This can make for a pleasant life, but only superficially because the desire to avoid making a bad impression, a ‘brutta figura’, or ‘ugly figure’, is paramount. A brutta figura could be doing something that reflects poorly on your family: bad mouthing or complaining about a family member in public, even if it’s with some valid reason, is frowned upon and makes for a brutta figura. Equally, it could be inviting someone to dinner or a function that’s ill organised, or it’s when a politician makes a gaffe that reflects poorly on ‘la patria’ and embarrasses the nation in front of the rest of the world.
What’s tricky is when the desire to have a bella figura means people are too embarrassed to make a mistake. For example, Italians may be able to speak English but often are too afraid to open their mouths and have a conversation in case they fumble over their words. Yet anyone knows that to learn to speak a language is a process of trial, error and occasional funny moments when someone uses the wrong word, pronounces something in an incomprehensible fashion, and so on. Such reticence to make mistakes also strangles innovation in a country that has been traditionally known for its creativity: who wants to try something new and face the brutta figura of failure? Like the Japanese, Italians do not want to lose face.
More worryingly, it means that problems are skirted over, ignored and in some instances, their existence simply denied. Former Prime Minister Silvio Berlusconi’s inability to deliver bad news to voters who loved their country meant that often he only said what people wanted to hear. When the level of Italy’s economic problems began to ring home to Italians some appeared shocked regarding their extent. Of course, householders may have noticed they were tightening their belts but that did not mean they would admit anything was wrong.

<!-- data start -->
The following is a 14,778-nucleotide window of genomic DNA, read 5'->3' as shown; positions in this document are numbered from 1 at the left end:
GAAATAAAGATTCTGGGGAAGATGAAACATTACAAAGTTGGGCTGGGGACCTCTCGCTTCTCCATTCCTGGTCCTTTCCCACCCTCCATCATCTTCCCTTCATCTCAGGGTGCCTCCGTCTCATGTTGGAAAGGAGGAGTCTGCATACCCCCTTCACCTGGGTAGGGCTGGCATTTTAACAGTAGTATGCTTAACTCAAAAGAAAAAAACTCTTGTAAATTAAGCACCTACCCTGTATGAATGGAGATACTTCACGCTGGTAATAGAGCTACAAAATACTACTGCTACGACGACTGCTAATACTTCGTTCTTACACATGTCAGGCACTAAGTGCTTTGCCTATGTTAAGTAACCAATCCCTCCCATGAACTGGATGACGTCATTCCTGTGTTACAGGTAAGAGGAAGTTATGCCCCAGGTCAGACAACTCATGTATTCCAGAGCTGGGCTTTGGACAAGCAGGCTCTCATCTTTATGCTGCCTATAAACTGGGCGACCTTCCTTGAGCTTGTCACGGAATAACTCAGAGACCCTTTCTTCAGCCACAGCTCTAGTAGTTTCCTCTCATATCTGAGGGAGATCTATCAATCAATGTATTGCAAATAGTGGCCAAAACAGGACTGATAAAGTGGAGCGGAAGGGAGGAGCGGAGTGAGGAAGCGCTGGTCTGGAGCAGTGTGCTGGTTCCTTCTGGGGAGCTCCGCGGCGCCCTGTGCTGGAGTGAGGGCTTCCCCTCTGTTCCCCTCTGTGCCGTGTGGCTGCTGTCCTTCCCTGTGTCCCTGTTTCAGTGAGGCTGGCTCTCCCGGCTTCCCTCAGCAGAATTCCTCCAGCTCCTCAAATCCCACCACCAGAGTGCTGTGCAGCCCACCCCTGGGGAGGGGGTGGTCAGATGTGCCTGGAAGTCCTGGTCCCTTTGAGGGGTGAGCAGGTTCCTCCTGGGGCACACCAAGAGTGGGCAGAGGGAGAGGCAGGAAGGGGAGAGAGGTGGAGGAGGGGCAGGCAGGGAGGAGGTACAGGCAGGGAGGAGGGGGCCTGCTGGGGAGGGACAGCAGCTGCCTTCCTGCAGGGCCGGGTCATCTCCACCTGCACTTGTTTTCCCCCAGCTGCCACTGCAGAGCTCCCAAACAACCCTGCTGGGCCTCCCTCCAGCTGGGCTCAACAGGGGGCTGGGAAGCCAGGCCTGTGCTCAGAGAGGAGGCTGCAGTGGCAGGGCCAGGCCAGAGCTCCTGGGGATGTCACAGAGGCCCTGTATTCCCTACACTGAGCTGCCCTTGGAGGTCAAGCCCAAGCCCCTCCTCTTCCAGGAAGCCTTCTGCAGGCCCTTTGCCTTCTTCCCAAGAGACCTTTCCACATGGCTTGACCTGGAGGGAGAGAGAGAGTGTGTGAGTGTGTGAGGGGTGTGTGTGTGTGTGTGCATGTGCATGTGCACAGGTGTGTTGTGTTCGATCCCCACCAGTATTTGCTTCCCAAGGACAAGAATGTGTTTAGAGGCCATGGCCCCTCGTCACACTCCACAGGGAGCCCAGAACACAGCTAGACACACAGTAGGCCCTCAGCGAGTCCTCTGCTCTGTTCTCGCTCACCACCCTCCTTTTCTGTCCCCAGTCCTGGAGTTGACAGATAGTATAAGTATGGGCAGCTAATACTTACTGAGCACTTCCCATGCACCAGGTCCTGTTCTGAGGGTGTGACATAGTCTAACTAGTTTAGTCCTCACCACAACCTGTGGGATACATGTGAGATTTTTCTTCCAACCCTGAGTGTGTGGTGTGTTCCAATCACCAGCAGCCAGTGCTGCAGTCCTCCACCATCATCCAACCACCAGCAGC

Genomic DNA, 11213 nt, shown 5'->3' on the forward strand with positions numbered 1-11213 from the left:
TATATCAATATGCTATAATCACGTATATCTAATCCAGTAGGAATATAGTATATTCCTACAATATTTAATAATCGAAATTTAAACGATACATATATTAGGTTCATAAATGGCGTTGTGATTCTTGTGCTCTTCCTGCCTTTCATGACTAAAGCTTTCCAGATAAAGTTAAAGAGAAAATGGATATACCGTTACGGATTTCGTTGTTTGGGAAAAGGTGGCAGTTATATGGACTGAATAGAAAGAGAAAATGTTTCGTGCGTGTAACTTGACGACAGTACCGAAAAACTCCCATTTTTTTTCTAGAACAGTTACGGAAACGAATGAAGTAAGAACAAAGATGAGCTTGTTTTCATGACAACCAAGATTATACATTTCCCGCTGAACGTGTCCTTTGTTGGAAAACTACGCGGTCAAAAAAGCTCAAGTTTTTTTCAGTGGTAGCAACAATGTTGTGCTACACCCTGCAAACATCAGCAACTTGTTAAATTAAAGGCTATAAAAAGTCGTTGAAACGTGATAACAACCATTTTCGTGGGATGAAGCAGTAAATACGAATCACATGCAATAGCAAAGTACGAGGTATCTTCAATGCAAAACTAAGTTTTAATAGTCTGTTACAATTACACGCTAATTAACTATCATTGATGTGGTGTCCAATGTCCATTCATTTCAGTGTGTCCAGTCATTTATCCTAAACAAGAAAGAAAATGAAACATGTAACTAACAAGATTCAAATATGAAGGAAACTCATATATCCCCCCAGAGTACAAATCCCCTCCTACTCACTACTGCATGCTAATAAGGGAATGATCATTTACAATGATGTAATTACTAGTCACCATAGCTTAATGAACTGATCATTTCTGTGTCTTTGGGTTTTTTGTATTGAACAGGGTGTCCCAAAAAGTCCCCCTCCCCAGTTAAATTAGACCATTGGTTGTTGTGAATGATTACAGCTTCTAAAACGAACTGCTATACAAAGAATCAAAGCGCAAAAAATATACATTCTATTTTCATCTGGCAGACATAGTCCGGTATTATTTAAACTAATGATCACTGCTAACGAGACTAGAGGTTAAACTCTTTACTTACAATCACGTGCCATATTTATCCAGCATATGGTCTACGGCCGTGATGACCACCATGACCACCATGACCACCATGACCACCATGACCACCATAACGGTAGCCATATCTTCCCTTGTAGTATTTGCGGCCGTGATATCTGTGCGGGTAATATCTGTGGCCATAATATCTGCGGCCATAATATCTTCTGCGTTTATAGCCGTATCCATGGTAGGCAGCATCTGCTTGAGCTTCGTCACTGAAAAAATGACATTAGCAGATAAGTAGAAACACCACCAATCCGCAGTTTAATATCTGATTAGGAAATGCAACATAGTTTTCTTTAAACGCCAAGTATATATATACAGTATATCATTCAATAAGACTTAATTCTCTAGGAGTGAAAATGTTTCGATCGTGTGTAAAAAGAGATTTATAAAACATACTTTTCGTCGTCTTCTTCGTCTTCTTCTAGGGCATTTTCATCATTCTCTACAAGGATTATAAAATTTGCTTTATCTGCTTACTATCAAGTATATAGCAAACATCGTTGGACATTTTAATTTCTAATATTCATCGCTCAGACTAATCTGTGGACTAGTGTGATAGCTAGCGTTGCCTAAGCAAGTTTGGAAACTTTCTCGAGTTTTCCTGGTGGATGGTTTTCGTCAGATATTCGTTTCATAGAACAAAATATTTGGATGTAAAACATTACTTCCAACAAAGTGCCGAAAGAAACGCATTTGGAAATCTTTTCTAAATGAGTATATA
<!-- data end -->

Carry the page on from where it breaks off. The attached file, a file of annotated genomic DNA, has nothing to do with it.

Berlusconi flashes the corna (horns) at a European Union summit in 2002. Una brutta figura...
It also means services can be a nightmare. Say you buy a pair of spectacles, discover they aren’t really what you wanted or were led to believe you were buying, so you return to the shop to see what can be done. Any suggestion to the optician that you may have been misled, albeit innocently, is guaranteed to cause fireworks and backtracking. The person you are dealing with will do anything to avoid losing face and making a brutta figura. As an aggrieved customer you’ll begin to doubt your sanity as the vendor does everything to wriggle out of any culpability and will do everything to make you feel that you have accused them unjustly of something. So the love of the bella figura can also lead to dodging responsibility. If you want to get the right spectacles you will have to tip toe around the person’s feelings, hope they feel sorry for you and give them the chance to make a good impression to resolve the dilemma. The trick is to appeal to the Italian desire to please, never hint at a lack of professionalism or any other characteristic deemed ugly.
So this is why I think of Hamlet, and when you come across something rotten in the state of Italy, best to pretend it’s not. If you want to maintain your bella figura opt to give an Italian a chance to come up smelling of roses and make a good impression. Remember, Italy wants to be a beauty rather than a beast.